|Titles||The Diamond of the North|
|Demographics||62,000 humans, 1,000 half-elves, 500 dwarves, 500 halflings, 700 other|
Source: Siege of the Diamond City, pg(s). 47
Nerosyan is located at a valuable strategic location, guarding the junction where the Egelsee River flows into the northernmost branch of the West Sellen River. The Egelsee is additionally important in that it provides the city with its only reliably source of pure drinking water; the West Sellen's flow comes too close to the corruptive influence of the Worldwound. The buildings outside the city wall have all been burned down by demonic forces.
The city is divided into four distinct districts:
The city is laid out in a diamond pattern between the two rivers in order to maximize their defensive potential. The outer walls are topped with crenelations and dozens of towers, ensuring that the defenders can pour fire into any attacking force. The top of the walls are covered in sloped roofs cut with arrow slits, which allow the defenders to ward off flying horrors. At the center of the city sits the Cruciform Cathedral, which allows the defenders to easily sally out to any part of the city.
Sites of interest
- Battle Tower: The northernmost point of the city and the most heavily-fortified structure.
- Confluence Tower: Designed to protect the city from attacks from the rivers. It also shelters Crusader's Quay where several military craft are docked.
- Cruciform Cathedral: A grand cathedral of Iomedae and a site of pilgrimage for her worshipers. Roads in the city are designed to allow those leaving the cathedral to quickly reach any part of the rest of the city.
- Egelsee Tower: A staging area for crusader cavalry.
- Sellen Docks: Stone quays carved into the bedrock of the Sellen River designed to resist all but the most determined attacks.
- Woundward Tower: This is where the city's wardstone is located. It is also the first line of defense against attacks from the air, housing the city's best archers and siege engines.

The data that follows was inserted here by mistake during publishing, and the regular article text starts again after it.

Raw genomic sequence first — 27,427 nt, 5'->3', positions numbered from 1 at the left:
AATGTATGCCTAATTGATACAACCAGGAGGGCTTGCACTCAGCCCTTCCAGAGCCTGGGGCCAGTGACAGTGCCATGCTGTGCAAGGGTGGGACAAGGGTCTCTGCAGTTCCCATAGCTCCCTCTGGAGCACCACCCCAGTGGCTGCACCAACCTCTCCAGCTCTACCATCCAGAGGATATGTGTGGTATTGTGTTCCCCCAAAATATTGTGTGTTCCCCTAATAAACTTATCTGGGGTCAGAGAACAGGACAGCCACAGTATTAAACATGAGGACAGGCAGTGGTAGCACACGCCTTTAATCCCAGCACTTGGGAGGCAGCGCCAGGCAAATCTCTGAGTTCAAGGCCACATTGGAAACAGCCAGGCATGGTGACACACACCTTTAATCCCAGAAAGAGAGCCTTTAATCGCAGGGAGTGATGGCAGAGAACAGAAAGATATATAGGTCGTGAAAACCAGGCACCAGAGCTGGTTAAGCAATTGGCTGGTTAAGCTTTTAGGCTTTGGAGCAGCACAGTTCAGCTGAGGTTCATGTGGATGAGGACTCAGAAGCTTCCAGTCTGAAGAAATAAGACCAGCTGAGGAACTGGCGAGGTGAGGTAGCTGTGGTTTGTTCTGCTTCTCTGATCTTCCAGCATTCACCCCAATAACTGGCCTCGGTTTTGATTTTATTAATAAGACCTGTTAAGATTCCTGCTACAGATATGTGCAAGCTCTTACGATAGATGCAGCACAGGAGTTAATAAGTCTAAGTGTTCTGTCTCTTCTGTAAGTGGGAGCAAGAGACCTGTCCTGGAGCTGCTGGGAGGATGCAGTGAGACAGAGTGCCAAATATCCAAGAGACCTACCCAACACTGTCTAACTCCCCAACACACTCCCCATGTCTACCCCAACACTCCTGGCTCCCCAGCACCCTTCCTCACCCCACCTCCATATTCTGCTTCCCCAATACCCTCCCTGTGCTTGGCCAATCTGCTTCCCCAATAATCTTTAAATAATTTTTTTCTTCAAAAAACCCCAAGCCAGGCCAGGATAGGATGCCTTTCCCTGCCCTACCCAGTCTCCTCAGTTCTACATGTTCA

The Pathfinder Society also has a hidden lodge here named Starrise Spire. Venture-Captain Jorsal of Lauterbury sends Pathfinders into the Worldwound on dangerous expeditions, always in the guise of mercenaries to hide their allegiance. Although the Society's presence in Nerosyan during the Mendevian Crusades was not known to the general public, they were well known to Queen Galfrey and her government; it was the Queen herself who bequeathed Starrise Spire to the Pathfinders. The Spire acts as a symbol of hope to the crusaders and a warning to attacking demons — a ball of light floats above the tower all day and all night. The resident Pathfinders have been charged with the duty of maintaining it.
Before the opening of the Worldwound, Nerosyan was a wilderness town consisting of run-down buildings. The First Mendevian Crusade changed it drastically. It expanded rapidly to accommodate the massive influx of warriors, it's streets were widened, and fortifications were built to protect it.
Despite its role as the head of the crusader effort in Mendev, there are still subtle reminders of the original piratical origins of the city. Despite this, the city is generally law-abiding and beautiful in design and clear in its sacred purpose.
Nerosyan is a holy city of Iomedae and she is by far the most-worshiped deity. Many of Nerosyan's notable residents are devout worshipers of Iomedae, including Lord Inquisitor Casori, Captain Jaspar of the Crusader Heralds and Venture-Captain Jorsal of Lauterbury.
The Cruciform Cathedral to Iomedae is central to both Nerosyan's physical structure and to the defense of the city. The cathedral also draws faithful pilgrims from afar to worship at this renowned holy site.
The powerful demon Lalizarzadeh, who resides in the nearby Worldwound city of Storasta, sends his minions on occasional raids to undermine Nerosyan's defenses. These are generally carried out by aquatic creatures such as merrow, scrags, and grindylows.
- Thurston Hillman and Jonathan H. Keith. (2013). Siege of the Diamond City, p. 47. Paizo Publishing, LLC.
- James Jacobs et al. (2011). The Inner Sea World Guide, p. 120. Paizo Publishing, LLC. ISBN 978-1-60125-269-2
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- Thurston Hillman and Jonathan H. Keith. (2013). Siege of the Diamond City, p. 48. Paizo Publishing, LLC.
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